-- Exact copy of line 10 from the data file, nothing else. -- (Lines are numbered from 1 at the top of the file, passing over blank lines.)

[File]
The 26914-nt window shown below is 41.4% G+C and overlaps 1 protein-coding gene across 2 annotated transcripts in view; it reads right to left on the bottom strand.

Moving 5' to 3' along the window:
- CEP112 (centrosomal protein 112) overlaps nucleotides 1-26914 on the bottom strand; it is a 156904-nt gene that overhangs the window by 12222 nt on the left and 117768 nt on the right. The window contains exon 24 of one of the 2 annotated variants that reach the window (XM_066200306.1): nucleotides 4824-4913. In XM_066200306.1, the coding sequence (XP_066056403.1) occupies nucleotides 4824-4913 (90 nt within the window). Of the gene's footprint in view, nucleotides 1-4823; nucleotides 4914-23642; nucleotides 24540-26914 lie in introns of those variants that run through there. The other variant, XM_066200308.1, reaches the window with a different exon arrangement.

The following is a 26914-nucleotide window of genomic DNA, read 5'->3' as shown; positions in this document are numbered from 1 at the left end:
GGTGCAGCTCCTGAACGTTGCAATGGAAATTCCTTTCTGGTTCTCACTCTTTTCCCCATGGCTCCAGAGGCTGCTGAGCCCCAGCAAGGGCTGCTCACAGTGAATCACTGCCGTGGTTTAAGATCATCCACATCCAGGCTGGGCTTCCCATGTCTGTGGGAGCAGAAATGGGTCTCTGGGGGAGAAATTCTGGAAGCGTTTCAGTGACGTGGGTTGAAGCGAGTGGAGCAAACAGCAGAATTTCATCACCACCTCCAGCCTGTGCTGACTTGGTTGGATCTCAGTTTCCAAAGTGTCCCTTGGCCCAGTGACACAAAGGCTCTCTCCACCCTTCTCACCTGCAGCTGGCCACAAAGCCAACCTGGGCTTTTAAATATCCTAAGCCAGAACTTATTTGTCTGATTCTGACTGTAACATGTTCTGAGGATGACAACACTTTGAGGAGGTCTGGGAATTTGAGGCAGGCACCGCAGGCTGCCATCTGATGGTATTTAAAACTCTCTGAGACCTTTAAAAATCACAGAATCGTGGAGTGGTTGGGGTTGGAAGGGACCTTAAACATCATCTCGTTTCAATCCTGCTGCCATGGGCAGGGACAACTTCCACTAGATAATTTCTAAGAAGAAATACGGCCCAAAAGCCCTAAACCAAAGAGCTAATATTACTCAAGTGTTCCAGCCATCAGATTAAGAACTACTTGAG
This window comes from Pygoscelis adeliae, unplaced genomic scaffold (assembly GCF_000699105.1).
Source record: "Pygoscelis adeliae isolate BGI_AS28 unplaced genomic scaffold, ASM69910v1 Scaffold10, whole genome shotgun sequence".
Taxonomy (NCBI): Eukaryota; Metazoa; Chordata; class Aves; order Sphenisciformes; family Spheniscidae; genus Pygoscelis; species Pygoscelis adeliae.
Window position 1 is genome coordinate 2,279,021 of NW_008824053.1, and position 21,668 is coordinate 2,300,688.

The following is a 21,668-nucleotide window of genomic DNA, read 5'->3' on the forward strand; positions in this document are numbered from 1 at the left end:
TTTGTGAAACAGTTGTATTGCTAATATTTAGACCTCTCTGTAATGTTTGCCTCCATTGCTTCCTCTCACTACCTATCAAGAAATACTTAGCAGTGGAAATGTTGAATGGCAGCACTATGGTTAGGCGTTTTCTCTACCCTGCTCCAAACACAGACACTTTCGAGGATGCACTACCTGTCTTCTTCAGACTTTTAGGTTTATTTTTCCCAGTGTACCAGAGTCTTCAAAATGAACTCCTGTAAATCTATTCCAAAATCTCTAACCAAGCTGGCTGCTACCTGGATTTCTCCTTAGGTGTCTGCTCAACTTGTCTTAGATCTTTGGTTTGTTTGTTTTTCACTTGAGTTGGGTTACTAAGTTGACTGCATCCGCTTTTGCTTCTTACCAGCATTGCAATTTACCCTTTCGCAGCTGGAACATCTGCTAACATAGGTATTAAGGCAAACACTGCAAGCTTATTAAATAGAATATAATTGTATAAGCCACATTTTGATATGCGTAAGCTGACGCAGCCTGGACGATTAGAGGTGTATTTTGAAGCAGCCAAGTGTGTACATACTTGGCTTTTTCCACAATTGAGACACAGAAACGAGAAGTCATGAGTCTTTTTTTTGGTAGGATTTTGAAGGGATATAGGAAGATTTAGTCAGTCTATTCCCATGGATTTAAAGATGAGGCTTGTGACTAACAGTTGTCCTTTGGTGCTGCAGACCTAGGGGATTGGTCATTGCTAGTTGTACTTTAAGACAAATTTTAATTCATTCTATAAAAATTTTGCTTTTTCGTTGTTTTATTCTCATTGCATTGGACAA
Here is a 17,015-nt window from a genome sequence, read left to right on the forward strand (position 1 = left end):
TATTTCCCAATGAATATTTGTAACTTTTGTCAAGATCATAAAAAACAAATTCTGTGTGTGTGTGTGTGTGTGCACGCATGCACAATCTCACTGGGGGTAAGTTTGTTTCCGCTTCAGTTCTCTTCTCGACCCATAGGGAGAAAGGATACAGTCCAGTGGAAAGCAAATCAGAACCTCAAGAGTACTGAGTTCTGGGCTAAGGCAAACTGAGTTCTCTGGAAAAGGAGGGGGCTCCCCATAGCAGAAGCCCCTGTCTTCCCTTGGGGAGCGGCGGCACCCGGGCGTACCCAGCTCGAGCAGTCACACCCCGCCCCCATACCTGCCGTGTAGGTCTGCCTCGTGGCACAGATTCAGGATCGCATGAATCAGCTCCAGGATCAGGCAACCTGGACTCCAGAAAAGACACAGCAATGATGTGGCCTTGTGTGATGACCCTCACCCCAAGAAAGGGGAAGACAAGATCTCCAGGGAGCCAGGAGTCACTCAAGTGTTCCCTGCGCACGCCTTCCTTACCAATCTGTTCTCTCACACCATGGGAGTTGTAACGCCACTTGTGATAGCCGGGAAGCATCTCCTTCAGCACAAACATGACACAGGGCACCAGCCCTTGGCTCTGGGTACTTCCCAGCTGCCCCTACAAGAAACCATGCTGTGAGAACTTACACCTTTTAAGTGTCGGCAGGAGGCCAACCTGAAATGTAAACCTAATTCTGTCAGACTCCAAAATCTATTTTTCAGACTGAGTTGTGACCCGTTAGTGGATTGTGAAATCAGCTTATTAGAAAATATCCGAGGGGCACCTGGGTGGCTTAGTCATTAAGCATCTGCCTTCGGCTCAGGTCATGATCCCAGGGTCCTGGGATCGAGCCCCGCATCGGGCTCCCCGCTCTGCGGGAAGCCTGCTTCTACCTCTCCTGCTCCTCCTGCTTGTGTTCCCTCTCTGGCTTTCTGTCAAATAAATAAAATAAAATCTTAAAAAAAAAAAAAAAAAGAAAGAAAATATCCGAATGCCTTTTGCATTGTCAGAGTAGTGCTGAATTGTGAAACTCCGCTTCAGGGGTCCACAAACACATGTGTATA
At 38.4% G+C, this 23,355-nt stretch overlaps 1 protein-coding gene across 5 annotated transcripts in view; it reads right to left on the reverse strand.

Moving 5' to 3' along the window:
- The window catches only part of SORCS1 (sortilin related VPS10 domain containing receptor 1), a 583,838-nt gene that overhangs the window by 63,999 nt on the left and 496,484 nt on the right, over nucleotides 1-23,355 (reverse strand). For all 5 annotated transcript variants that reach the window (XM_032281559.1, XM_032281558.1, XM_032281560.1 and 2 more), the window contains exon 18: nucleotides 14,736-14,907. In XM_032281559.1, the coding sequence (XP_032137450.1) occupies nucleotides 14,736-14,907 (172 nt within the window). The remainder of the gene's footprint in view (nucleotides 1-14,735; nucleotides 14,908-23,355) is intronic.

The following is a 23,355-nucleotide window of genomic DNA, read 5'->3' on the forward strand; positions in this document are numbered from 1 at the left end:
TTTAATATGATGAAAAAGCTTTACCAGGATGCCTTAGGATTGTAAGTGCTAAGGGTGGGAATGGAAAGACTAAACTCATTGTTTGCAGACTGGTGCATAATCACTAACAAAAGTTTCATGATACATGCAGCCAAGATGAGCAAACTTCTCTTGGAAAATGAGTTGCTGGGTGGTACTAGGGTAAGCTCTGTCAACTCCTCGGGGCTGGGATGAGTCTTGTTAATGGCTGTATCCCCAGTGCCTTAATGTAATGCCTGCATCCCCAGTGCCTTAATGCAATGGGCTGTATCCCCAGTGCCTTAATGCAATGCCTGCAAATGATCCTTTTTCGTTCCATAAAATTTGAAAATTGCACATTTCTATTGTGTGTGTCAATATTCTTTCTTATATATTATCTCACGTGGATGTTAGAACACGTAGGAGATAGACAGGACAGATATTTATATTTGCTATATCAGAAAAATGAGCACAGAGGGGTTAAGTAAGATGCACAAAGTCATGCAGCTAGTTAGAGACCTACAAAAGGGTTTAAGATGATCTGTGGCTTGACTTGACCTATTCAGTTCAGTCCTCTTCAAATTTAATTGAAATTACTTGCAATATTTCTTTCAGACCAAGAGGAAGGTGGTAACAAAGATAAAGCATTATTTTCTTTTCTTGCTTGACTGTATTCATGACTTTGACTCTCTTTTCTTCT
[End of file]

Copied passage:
The following is a 21,668-nucleotide window of genomic DNA, read 5'->3' on the forward strand; positions in this document are numbered from 1 at the left end: